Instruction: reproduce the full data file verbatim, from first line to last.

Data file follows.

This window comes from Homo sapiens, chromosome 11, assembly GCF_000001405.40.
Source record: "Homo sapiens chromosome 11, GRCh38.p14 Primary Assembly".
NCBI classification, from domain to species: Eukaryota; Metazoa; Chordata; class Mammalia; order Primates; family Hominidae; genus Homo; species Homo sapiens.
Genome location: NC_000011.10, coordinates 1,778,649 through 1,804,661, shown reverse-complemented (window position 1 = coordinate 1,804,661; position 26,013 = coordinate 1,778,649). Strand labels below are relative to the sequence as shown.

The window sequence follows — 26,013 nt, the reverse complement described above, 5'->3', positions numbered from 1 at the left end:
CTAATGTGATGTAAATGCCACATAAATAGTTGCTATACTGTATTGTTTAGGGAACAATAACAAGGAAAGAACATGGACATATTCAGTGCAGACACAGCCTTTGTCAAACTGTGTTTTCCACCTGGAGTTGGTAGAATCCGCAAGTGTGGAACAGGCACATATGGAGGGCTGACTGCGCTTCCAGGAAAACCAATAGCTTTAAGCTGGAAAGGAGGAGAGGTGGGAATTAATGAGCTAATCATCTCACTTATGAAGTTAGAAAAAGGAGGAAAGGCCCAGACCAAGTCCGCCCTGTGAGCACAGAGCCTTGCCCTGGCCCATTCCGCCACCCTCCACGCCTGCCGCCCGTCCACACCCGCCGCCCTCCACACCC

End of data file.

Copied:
This window comes from Homo sapiens, chromosome 11, assembly GCF_000001405.40.
Source record: "Homo sapiens chromosome 11, GRCh38.p14 Primary Assembly".
NCBI classification, from domain to species: Eukaryota; Metazoa; Chordata; class Mammalia; order Primates; family Hominidae; genus Homo; species Homo sapiens.
Genome location: NC_000011.10, coordinates 1,778,649 through 1,804,661, shown reverse-complemented (window position 1 = coordinate 1,804,661; position 26,013 = coordinate 1,778,649). Strand labels below are relative to the sequence as shown.

The window sequence follows — 26,013 nt, the reverse complement described above, 5'->3', positions numbered from 1 at the left end:
CTAATGTGATGTAAATGCCACATAAATAGTTGCTATACTGTATTGTTTAGGGAACAATAACAAGGAAAGAACATGGACATATTCAGTGCAGACACAGCCTTTGTCAAACTGTGTTTTCCACCTGGAGTTGGTAGAATCCGCAAGTGTGGAACAGGCACATATGGAGGGCTGACTGCGCTTCCAGGAAAACCAATAGCTTTAAGCTGGAAAGGAGGAGAGGTGGGAATTAATGAGCTAATCATCTCACTTATGAAGTTAGAAAAAGGAGGAAAGGCCCAGACCAAGTCCGCCCTGTGAGCACAGAGCCTTGCCCTGGCCCATTCCGCCACCCTCCACGCCTGCCGCCCGTCCACACCCGCCGCCCTCCACACCC